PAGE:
By 1983, the Atari 2600 was starting to show its age. The previous year saw the release of the ColecoVision and the Atari 5200, both vastly superior to the 2600 in terms of graphics and sounds. Computers such as the Commodore 64 were also taking market share away from the 2600. Further, the 2600 library was getting increasingly crowded with shoddy third-party releases that appeared to be quickly slapped together to cash in on system’s popularity. Combine this with the release of a couple of disappointing high profile titles – Pac-Man and E.T. The Extra Terrestrial – and you’ve got a recipe for disaster, meaning the Atari 2600 had all but died by 1984, which was the year, along with 1983, of the fabled Great Video Game Crash.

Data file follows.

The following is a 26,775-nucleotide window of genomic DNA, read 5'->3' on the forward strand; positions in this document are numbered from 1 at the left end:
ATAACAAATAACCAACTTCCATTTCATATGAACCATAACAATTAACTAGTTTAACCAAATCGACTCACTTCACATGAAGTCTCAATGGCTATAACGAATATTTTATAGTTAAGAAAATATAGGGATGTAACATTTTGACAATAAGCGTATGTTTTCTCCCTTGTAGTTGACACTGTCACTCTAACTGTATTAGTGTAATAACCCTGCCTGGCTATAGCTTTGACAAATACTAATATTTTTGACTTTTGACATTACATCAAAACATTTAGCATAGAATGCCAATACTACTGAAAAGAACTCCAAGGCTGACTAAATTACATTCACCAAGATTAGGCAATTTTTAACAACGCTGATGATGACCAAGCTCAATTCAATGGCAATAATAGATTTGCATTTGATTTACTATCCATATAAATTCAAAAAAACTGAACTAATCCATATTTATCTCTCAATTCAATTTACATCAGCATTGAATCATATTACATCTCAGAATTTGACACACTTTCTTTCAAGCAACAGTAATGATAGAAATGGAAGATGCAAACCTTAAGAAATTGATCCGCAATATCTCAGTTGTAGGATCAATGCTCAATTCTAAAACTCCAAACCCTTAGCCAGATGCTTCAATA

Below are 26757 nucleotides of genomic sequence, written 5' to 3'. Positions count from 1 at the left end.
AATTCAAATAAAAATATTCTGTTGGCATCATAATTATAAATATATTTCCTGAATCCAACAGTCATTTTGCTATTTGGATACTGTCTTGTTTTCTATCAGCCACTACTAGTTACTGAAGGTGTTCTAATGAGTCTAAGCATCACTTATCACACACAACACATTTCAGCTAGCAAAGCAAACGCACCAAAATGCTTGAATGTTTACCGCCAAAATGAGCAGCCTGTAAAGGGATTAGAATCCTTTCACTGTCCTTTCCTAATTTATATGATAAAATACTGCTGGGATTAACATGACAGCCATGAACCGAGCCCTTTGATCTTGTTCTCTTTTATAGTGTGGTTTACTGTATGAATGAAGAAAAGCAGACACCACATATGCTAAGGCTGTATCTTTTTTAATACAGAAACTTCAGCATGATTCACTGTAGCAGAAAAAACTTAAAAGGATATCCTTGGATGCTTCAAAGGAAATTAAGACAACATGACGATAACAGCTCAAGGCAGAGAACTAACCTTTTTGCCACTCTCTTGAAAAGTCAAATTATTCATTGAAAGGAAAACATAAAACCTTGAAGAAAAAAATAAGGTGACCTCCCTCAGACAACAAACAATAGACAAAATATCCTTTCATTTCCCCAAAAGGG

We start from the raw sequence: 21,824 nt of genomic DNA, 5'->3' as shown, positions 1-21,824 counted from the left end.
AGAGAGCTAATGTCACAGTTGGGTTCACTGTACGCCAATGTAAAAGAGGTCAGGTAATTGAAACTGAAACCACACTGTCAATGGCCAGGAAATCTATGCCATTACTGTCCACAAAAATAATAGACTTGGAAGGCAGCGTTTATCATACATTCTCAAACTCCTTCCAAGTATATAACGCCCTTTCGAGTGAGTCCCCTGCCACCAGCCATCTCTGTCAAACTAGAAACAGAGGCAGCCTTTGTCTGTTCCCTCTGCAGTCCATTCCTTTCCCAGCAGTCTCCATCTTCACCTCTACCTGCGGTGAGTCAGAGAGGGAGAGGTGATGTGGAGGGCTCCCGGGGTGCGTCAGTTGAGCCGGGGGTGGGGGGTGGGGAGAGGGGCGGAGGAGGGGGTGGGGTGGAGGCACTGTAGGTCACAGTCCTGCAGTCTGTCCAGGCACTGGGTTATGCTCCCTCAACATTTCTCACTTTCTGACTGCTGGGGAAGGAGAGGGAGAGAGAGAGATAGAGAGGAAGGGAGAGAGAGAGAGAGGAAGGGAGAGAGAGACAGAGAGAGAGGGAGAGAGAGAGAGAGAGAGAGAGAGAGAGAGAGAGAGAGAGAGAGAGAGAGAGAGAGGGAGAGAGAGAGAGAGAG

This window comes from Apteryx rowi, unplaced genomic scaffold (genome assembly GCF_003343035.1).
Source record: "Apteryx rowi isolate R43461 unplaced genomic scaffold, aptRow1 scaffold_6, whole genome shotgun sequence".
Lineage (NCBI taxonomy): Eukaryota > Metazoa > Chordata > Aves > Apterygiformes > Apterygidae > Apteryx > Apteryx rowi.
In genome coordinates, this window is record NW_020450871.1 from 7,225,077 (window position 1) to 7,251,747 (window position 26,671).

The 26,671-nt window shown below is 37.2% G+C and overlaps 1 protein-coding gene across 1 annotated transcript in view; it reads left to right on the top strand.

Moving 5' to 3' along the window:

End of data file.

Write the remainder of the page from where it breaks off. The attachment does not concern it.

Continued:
In 1986, the home console industry rose Phoenix-like from the ashes with the release of the phenomenally successful Nintendo Entertainment System (NES), which Nintendo began test-marketing in the U.S. in 1985 (the Japanese equivalent, dubbed the Famicom, was released in Japan in 1983). With video games once again in the public eye, Atari released a smaller, cheaper version of the system unofficially called the Atari 2600 jr., which hit retail shelves in 1986.
That same year, Atari unveiled the Atari 7800, which was backward-compatible with the 2600, meaning it could play most of the games in the 2600 library. Both the 2600 jr. and the Atari 7800 barely made a splash in the wake of the NES juggernaut.
The Atari 2600 met its official demise in January of 1992, with Atari focusing its future efforts on the ill-fated Atari Jaguar, which debuted in 1993.